Vice President, Dr. Mahamudu Bawunia, accused the NDC of “plunging Ghana into a deep fiscal hole," at the Town Hall Meeting held by the EMT on wednesday.
“This poor state of public finances, weak policy implementation and lack of policy credibility resulted in Ghana requesting an IMF bailout in August 2014.
“Since there was no meat on the bone, to fill the deep hole in public finances, the government resorted to some tough fiscal measures; notably the increase in the tax burden on every conceivable consumption item and production activities.
“In addition to hiring freezes, there were cuts to a number of areas of spending; most notably were cuts to research allowances for lecturers, nursing training, and teacher training allowances,” the Vice President told the audience as they cheered along.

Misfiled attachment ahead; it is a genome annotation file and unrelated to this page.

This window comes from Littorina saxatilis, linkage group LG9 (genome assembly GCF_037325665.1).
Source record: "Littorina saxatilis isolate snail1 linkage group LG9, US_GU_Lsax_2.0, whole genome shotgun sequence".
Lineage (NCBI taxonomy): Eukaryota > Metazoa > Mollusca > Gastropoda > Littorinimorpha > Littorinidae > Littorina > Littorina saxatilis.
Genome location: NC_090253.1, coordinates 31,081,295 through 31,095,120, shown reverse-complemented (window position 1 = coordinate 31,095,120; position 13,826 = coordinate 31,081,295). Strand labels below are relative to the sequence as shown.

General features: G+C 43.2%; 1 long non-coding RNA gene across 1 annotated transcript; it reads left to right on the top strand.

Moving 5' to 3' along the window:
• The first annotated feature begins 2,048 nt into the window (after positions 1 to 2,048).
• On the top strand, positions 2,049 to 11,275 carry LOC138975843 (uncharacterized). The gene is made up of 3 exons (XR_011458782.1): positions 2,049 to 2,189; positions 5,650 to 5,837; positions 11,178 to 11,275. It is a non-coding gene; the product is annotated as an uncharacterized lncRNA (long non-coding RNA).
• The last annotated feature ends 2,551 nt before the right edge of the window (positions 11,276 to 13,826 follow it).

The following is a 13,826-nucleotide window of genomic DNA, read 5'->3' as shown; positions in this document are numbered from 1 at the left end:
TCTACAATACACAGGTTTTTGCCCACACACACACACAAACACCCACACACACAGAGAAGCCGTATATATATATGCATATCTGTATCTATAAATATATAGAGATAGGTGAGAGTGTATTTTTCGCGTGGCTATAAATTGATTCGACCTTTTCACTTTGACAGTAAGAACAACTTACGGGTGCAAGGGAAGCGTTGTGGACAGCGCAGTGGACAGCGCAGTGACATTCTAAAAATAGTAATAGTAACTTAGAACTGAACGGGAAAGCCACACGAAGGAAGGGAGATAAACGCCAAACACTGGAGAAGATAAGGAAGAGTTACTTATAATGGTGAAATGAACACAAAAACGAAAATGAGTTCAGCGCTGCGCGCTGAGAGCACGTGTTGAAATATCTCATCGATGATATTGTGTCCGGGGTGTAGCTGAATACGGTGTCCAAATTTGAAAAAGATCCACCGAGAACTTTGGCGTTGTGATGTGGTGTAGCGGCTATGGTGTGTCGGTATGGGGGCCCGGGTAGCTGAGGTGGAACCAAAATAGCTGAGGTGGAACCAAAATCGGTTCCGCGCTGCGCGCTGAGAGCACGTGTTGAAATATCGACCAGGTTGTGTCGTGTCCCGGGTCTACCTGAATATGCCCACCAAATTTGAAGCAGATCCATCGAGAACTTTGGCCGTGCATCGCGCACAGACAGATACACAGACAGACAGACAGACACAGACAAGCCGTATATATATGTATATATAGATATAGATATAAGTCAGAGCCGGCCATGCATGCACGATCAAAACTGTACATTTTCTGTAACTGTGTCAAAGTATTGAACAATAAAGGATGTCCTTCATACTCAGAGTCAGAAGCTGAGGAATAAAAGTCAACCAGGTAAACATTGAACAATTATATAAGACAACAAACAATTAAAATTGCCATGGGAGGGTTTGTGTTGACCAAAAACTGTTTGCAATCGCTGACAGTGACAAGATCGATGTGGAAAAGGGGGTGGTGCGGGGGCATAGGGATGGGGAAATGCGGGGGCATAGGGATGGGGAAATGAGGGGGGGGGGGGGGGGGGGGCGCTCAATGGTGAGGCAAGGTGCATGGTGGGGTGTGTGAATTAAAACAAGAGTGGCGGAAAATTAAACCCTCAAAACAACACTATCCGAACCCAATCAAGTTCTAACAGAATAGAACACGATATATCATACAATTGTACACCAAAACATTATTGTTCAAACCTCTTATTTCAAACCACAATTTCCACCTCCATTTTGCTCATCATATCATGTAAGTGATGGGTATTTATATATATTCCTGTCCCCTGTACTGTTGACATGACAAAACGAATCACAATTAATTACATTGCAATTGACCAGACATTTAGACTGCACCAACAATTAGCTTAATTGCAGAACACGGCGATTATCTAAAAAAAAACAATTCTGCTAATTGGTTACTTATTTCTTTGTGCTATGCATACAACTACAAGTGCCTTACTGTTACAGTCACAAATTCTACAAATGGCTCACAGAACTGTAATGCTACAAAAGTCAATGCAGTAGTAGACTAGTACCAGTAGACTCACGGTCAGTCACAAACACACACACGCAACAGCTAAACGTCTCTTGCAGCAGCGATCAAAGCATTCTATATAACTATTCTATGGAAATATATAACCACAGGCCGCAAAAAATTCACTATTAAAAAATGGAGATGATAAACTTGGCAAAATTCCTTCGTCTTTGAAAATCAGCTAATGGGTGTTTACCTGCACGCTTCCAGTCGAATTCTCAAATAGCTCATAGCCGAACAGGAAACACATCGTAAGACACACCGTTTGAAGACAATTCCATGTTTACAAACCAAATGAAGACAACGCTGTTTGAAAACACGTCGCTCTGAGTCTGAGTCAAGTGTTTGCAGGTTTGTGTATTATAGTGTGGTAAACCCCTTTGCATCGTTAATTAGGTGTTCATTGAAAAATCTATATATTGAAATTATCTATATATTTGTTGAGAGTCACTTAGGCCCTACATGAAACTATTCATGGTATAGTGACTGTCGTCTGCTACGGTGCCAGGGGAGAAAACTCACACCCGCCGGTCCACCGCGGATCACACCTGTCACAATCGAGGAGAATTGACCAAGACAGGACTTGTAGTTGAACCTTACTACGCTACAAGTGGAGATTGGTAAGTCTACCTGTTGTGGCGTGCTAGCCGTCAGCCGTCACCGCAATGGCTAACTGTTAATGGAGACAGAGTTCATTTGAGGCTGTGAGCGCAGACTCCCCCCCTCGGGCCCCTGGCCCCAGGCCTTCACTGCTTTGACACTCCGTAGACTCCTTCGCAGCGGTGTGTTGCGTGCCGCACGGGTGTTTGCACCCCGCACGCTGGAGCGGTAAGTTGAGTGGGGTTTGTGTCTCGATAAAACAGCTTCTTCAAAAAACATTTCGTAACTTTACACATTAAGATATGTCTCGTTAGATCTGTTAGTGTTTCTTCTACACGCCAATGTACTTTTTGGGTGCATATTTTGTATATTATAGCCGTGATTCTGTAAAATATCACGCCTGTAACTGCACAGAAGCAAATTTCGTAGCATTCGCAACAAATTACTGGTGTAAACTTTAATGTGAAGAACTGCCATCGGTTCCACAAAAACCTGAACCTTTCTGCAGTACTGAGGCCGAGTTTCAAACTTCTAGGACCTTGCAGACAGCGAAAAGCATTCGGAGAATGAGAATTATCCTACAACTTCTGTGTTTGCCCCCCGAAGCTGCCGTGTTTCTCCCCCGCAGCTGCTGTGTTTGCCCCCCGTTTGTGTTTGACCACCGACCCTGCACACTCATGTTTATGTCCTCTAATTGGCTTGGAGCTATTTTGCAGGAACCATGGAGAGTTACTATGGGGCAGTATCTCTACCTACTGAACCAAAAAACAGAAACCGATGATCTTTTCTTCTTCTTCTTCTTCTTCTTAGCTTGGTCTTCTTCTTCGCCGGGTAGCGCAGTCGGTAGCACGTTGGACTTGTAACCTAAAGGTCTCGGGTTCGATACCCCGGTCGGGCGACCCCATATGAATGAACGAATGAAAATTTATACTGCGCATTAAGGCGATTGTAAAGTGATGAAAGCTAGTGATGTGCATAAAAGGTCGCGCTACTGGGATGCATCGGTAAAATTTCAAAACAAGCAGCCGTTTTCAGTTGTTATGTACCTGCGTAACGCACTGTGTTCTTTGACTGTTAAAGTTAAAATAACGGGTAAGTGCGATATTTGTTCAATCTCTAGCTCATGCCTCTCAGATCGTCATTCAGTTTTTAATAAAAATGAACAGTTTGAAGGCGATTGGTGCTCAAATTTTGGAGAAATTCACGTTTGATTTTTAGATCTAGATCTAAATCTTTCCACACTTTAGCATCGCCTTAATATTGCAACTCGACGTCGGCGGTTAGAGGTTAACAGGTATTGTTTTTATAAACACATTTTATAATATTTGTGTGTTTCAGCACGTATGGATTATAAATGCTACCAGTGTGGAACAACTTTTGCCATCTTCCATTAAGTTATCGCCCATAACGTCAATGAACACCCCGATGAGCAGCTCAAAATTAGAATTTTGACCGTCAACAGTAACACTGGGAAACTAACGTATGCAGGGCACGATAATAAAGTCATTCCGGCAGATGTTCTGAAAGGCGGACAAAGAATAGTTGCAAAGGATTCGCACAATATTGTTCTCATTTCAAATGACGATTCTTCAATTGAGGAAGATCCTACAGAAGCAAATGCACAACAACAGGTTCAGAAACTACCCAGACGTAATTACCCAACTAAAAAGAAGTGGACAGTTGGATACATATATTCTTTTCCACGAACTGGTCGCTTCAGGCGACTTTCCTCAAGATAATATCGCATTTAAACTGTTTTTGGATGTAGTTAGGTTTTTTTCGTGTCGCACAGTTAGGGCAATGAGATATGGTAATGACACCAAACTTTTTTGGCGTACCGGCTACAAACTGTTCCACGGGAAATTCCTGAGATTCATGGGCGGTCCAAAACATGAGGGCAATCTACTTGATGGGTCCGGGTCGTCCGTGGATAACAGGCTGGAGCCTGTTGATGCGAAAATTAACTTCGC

But the NDC has responded with a counter-accusation, criticising the government as engaging in inconsiderate borrowing and wastefulness.
“In 2018 we went to borrow $750 million and only $119 million was spent on capital expenditure and 631 million dollars on consumption. Our children will have to pay for this and they have nothing to show for it.”
“No wonder they were celebrating with kenkey and fish. The kenkey will end up in consumption. It will end up here with our Eurobonds,” Adongo told the gathering of NDC supporters composed of former government appointees.
Citing the recent 3 billion dollars government Eurobond, which was oversubscribed to the tune of $21 billion, the Bolgatanga Central MP said it holds no investment potential as two billion of the bond will go into financing the 2019 and the rest into corruption.
Present at the meeting was former President John Dramani Mahama
While Adongo accused the government of excessive borrowing, the records reflect that Ghana and its leaders have an affinity to bonds and borrowing.
Prior to the 2016 elections, Ghana’s debt stood at ¢122 billion. Between the period of 2007 and 2016, Ghana had contracted a total of four billion dollars worth of Eurobonds with interest rate ranging between 5 and 8 per cent to be paid between 12 years and 31years.